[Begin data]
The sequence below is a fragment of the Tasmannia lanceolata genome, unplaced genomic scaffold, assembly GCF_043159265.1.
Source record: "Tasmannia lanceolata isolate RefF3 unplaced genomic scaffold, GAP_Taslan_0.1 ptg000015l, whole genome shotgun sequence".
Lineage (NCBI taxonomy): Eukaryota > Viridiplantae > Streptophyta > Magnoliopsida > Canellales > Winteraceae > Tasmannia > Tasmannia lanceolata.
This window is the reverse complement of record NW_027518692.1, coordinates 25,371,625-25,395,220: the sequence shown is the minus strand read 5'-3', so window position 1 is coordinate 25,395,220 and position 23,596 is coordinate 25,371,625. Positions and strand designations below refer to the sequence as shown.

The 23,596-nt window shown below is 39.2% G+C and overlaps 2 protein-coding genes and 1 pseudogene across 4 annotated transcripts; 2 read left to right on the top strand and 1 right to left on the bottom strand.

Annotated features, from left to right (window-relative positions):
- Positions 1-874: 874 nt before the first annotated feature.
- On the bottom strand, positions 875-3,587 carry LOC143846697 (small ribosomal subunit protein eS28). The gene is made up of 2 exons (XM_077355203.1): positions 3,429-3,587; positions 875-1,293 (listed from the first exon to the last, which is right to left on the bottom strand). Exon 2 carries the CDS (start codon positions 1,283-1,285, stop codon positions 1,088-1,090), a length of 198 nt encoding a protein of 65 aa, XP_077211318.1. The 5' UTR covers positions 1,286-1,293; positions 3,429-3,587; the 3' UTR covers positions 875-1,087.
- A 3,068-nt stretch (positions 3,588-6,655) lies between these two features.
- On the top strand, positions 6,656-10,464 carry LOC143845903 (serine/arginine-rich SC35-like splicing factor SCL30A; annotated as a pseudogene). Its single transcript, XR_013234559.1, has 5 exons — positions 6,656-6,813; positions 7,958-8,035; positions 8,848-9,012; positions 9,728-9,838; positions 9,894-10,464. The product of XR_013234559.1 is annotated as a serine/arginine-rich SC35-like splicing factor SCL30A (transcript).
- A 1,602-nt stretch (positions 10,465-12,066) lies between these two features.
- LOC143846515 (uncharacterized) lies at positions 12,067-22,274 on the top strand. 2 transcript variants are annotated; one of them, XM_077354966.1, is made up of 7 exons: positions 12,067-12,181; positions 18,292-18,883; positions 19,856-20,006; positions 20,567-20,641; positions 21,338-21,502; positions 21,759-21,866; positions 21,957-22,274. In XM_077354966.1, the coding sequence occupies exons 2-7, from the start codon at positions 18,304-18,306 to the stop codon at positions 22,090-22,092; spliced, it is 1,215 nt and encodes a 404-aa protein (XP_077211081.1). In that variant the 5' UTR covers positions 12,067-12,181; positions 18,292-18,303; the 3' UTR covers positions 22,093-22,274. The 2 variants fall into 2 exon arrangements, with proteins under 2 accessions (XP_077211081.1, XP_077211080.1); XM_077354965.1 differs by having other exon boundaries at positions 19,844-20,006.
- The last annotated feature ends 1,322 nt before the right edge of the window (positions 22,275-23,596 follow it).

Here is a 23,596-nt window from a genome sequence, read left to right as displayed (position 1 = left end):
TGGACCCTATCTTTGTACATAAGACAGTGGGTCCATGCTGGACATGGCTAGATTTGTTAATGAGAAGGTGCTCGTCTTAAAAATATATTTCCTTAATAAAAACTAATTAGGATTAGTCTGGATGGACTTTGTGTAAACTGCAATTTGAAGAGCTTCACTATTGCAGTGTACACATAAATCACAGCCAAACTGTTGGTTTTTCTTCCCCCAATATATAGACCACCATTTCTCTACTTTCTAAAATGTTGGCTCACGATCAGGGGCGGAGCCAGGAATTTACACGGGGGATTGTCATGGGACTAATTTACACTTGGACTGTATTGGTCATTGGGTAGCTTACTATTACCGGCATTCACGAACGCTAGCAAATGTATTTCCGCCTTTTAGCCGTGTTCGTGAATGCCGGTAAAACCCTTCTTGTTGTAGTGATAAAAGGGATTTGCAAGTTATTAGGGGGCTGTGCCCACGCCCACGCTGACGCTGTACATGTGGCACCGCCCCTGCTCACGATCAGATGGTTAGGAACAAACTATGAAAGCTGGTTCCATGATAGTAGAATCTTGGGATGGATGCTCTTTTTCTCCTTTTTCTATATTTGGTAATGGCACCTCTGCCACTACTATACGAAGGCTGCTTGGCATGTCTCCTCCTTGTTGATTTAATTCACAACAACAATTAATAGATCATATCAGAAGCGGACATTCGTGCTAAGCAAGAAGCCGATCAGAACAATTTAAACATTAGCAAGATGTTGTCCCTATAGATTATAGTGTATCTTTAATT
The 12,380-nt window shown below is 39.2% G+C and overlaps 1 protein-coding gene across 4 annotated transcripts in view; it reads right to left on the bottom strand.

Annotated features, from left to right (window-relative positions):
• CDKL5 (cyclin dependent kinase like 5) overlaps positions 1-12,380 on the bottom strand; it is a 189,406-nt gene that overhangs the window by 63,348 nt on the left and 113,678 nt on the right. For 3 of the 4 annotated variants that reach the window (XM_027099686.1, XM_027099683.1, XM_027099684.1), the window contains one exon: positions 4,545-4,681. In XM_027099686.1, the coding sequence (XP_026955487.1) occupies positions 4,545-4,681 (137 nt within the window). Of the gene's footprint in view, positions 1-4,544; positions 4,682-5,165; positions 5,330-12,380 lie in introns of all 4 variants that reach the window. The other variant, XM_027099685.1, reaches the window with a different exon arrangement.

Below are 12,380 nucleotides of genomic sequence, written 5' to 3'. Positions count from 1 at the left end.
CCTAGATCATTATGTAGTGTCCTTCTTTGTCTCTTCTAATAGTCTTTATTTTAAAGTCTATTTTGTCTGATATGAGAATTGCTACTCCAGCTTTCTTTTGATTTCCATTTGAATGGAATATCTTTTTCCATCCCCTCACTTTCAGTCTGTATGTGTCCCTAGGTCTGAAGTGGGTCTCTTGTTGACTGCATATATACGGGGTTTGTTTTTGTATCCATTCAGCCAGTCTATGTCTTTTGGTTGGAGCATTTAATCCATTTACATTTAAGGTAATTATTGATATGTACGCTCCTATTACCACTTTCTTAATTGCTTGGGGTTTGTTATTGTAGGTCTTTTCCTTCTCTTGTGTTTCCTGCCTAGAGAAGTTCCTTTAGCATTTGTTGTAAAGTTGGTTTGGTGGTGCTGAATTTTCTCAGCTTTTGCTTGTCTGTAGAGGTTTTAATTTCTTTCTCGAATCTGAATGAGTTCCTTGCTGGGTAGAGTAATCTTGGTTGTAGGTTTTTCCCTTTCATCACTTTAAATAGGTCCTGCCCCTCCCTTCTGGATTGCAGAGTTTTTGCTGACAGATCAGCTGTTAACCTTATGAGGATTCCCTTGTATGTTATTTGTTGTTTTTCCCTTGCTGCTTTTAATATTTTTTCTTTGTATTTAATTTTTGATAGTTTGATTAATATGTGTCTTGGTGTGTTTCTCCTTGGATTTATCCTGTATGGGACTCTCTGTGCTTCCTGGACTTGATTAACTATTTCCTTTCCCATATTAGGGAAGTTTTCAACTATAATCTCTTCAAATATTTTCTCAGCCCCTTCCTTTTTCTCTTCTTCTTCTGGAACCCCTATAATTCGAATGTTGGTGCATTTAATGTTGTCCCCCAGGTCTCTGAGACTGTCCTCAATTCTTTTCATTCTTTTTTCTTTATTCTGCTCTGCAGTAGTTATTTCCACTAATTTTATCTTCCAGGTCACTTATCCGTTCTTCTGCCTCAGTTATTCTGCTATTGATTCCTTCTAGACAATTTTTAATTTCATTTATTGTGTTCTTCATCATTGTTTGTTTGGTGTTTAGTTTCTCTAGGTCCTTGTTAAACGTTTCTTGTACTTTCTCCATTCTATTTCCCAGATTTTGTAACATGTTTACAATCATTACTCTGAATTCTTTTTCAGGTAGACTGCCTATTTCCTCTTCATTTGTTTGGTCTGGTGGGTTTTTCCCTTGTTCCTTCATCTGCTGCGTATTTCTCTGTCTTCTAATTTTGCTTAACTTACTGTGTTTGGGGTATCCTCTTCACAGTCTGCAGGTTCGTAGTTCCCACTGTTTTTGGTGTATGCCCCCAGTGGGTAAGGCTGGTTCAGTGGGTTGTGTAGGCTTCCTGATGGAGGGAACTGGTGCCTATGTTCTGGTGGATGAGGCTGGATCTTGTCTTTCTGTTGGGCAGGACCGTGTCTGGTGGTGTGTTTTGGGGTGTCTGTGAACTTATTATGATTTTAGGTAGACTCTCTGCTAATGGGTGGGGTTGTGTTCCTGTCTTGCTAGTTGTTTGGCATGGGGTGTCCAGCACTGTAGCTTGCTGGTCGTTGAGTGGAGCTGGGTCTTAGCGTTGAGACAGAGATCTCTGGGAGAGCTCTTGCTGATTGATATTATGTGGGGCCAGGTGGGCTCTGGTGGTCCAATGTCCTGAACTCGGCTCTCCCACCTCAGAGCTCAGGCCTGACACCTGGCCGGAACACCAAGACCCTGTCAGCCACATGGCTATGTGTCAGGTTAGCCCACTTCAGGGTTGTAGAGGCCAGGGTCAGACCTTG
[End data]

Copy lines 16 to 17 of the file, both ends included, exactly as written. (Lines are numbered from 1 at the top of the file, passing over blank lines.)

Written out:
The 12,380-nt window shown below is 39.2% G+C and overlaps 1 protein-coding gene across 4 annotated transcripts in view; it reads right to left on the bottom strand.

Annotated features, from left to right (window-relative positions):